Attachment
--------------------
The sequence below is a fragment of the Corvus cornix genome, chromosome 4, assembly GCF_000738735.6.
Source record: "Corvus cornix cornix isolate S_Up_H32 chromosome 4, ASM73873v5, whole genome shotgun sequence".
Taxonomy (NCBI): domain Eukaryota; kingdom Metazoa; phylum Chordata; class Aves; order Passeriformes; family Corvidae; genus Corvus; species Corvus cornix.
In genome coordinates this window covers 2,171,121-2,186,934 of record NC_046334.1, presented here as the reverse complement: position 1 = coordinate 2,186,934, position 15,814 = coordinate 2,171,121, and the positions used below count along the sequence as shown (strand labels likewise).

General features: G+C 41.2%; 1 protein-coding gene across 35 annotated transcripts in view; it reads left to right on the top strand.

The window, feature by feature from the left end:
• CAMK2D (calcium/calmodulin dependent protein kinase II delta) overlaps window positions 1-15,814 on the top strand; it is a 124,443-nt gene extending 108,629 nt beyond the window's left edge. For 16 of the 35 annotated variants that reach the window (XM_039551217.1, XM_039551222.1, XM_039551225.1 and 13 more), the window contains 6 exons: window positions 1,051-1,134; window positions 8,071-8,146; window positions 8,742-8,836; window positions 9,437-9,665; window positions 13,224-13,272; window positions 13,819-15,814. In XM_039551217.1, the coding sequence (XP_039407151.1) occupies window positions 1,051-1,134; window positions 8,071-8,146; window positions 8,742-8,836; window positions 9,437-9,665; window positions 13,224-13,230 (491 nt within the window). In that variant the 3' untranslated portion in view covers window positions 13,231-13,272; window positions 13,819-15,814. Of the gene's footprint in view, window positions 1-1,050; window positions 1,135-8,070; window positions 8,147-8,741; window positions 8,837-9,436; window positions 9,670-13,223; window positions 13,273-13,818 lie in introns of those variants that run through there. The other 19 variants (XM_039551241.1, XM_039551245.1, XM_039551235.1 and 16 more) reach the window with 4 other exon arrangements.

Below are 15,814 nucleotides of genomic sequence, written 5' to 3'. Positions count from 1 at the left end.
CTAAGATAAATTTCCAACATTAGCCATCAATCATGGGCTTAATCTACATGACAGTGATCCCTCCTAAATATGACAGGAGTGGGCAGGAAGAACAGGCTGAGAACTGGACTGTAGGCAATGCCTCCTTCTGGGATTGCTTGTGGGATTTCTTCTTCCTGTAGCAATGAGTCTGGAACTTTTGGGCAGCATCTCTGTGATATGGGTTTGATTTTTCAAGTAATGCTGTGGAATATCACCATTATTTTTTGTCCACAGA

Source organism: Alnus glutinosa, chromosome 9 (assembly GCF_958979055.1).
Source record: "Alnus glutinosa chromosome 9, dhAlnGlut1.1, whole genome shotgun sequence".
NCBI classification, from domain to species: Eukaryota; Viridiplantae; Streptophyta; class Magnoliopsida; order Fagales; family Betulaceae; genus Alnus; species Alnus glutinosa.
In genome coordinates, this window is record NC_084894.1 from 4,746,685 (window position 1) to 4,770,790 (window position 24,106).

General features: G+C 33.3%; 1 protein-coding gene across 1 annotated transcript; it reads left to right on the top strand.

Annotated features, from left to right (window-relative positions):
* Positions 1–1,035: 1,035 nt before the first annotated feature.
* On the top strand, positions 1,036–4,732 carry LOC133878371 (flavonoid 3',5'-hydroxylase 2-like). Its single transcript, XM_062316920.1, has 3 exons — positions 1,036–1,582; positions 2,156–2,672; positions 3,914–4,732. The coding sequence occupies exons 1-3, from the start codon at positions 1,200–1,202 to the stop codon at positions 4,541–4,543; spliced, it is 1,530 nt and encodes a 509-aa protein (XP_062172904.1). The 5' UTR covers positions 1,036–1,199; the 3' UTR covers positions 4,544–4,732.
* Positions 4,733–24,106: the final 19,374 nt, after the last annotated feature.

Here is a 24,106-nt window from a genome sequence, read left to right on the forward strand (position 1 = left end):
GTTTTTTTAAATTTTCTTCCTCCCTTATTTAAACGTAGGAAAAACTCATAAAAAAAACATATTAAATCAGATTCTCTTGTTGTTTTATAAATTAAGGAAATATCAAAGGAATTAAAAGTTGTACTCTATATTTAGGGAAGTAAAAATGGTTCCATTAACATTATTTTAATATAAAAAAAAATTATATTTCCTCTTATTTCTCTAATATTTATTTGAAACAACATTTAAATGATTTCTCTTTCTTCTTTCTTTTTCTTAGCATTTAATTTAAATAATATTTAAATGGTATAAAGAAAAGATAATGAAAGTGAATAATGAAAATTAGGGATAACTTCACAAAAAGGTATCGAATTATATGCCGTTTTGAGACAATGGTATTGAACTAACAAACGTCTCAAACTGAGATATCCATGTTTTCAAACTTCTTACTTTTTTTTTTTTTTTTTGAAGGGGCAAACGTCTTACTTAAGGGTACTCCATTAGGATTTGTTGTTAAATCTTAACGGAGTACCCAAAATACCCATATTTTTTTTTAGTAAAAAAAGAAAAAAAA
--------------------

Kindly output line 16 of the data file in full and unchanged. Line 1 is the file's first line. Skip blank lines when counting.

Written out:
* Positions 1–1,035: 1,035 nt before the first annotated feature.